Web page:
The email drops into your mailbox. It’s from PayPal, informing you that due to some unauthorized use of your account, it has been locked. “Damn hackers,” you think, “trying to guess my password again!”
You need to click the link in the email to re-enable your account and set a new password… but stop right there. The email you’re reading is a very well-crafted phishing email, designed to scam you. The information it contains is false: your account is not locked or restricted.
Phishing emails are becoming increasingly sophisticated, so what can we do to spot one and avoid being scammed?
Spotting a Phishing Email is Tough
While it’s not impossible to spot a phishing email (a message purporting to be from a legitimate company, designed to con you into divulging personal information) for most people – 80%, according to a new survey by CBS News and Intel Security – it’s pretty difficult. It’s not all bad news though; while I managed 90% in the survey, which you can still take online, a previous Intel survey revealed 94% of information security professionals were tricked by a phishing email at least once.
Being duped by phishing emails means more than just enabling someone to harvest your details. These scammers might glean enough information to be able to steal your identity (available for pennies on the Dark web), use it to borrow money in your name, and leave you with some financial headaches. Meanwhile, that cash is used for illicit purposes, funding illegal industries such as the drugs trade, human trafficking and child pornography. There has even been suggestion in the past few years that terror groups are generating funds by converging their interests with organized crime.
Allowing yourself to be conned and letting the banks and credit card companies clean up the mess is not the answer. At the very least, it is an incredible risk to take, one that can be avoided by educating yourself about how to spot a phishing email.
Some Example Phishing Emails
It’s not possible to share every single example of a phishing email, but the chances are you’ll get one of these over the next few months. Even if you don’t, we can use these examples to demonstrate the continually improving sophistication of these messages. These days, it can be tough to spot a phishing email simply because they look so convincing.
This is a very convincing phishing email targeting PayPal accounts. While phishing messages in the past might have been littered with links, this one just has the single “Log in here.” Style and subtlety clearly win out here, and there is little indicating that it is fake. However, three clues tell us it is a fake:
- We have a spelling mistake: “its just an error…” which you can see in the bold type towards the end.
- The sender’s address, “email@example.com” – this is clearly not PayPal.
- PayPal will not send you an email with a login link.
Apple – Or Is it a Bank?
This is a very polished phishing email, seemingly from Apple, asking the recipient to check some unread messages. But if you get fooled by this email, you’ve a long way to go:
- Sender is listed as “firstname.lastname@example.org” – is this from Apple, or a bank?
- Hovering the mouse over the “Read Now >” link reveals a link that is clearly not the Apple website (nor that of a bank).
- The App Store doesn’t store or route messages.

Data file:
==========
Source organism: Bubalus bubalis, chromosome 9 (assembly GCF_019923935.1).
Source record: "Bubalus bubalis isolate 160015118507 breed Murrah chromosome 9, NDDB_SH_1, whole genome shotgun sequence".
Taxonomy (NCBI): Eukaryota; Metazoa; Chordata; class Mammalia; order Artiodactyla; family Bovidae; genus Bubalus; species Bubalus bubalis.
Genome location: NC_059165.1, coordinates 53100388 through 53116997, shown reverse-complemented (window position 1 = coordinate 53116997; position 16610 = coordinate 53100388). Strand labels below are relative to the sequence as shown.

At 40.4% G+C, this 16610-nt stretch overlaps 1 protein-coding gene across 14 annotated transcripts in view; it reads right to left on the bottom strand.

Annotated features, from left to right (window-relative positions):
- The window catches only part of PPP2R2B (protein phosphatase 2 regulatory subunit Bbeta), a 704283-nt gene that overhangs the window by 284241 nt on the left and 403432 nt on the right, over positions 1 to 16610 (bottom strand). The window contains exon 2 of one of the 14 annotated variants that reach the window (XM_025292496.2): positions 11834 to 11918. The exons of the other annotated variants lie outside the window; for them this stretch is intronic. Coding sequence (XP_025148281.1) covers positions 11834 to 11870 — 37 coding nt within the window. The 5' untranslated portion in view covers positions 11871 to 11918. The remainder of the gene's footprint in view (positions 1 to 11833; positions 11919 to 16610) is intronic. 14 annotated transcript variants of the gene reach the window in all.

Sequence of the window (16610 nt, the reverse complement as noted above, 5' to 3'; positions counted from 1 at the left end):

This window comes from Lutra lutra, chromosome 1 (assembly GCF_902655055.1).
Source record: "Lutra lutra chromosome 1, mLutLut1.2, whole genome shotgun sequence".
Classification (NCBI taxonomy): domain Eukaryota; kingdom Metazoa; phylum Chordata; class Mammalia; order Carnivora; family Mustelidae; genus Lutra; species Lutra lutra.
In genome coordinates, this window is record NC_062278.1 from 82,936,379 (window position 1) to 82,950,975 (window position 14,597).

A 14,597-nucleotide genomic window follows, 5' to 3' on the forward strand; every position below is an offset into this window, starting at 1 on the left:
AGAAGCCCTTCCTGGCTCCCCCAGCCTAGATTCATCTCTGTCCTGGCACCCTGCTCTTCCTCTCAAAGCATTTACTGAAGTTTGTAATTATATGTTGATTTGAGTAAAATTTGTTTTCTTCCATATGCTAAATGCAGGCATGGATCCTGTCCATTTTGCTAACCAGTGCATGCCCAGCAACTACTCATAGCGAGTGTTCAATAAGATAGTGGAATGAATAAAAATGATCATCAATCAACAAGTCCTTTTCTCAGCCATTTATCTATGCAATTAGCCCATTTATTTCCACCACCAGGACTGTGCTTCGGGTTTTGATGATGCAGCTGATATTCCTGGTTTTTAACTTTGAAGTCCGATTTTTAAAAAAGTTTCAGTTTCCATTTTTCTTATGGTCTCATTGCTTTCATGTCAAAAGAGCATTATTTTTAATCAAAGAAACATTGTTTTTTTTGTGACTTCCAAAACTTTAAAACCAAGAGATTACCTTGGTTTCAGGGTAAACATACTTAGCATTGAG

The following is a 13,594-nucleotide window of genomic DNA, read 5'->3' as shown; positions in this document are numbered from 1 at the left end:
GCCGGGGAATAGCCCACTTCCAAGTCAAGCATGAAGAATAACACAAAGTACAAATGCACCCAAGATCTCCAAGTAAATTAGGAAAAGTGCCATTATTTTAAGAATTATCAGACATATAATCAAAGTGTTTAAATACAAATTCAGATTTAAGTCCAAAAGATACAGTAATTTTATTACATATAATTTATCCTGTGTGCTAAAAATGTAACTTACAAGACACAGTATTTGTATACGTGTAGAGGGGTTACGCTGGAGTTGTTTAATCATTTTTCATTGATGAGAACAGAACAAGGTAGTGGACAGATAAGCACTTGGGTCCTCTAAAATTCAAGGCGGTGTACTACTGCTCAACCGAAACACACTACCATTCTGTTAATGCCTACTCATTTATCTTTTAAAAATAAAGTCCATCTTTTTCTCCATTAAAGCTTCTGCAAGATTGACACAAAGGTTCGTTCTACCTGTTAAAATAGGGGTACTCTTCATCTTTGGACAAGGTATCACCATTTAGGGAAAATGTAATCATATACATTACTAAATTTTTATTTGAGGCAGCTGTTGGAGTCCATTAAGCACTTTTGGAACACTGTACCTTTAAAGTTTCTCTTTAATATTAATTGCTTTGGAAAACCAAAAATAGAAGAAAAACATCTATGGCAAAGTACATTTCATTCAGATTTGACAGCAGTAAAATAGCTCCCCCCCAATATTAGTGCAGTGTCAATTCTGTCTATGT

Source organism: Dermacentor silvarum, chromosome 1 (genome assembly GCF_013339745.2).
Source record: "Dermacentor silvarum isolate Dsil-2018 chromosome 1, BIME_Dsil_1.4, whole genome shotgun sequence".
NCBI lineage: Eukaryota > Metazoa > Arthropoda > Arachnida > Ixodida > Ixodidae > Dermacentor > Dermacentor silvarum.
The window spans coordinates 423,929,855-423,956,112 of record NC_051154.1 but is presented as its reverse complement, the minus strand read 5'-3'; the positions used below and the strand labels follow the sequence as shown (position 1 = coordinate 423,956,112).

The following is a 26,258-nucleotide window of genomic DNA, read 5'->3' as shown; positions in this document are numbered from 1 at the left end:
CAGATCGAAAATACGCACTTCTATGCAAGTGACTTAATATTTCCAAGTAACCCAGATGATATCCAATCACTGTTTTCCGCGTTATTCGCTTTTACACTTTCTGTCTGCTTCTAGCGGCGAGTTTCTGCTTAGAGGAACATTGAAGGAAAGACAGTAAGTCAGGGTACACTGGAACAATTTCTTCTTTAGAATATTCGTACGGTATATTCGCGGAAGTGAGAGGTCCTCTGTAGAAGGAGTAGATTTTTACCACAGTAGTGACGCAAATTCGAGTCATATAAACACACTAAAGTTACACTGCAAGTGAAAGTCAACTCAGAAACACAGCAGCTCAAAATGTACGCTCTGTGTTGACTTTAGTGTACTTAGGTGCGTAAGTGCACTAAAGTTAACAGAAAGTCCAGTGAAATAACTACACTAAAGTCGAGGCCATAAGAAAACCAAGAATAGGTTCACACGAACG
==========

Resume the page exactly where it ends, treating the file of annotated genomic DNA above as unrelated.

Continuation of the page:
WhatsApp with this Email?
With this email, the presentation is reasonable, but the brevity of content – that there is a WhatsApp message to play – is enough to convince the recipient to click Play to find out who is trying to get in touch. As with the other messages, however, there are clues here:
- The sender email, “email@example.com”, has clearly nothing to do with WhatsApp. Arguably, it might be misconstrued by the recipient as being the sender of the voicemail message, but in this case, if it’s an unknown email address, you’d be advised to avoid it.
- “Whats App” is displayed as two words at the top of the message, and as one word in the footer.
- I don’t have a WhatsApp account.
In each of the three examples above, there is enough information, if you look closely enough, to determine that the message is bogus. If you receive these or anything else that you have doubts about, you should mark them as junk.
Tools You Can Use to Block Phishing Emails
If you’re still not 100% confident (and you shouldn’t be, as this is a tough game to play), take advantage of the various tools at your disposal that can help with the detection and blocking of phishing emails.
For instance, if you’re using Microsoft’s Outlook email service from www.outlook.com, you’ll have a built in spam email detector, which is designed to pick up phishing emails. This works well about 95% of the time, with occasional phishing attempts making it into your inbox. If you spot these, you should mark them as “junk” to help Microsoft prevent them being picked up by other users. You should also take the time to confirm that you’re not spamming your friends with dangerous emails thanks to malware installed on your PC.
Similarly, Google’s Gmail service will also detect and divert spam and phishing emails to the junk folder, leaving you free to carry on with your email reading without criminal distraction.
Meanwhile, premium online security suites, such as Bitdefender 2016, include tools to protect you from phishing attempts. Rather than protect you at the email inbox level, these tools tend to focus on your browser, and prevent you from visiting fraudulent websites or entering information in them.
Do you know how to spot a phishing email? Have you been caught out in the past? Tell us about it in the comments box below.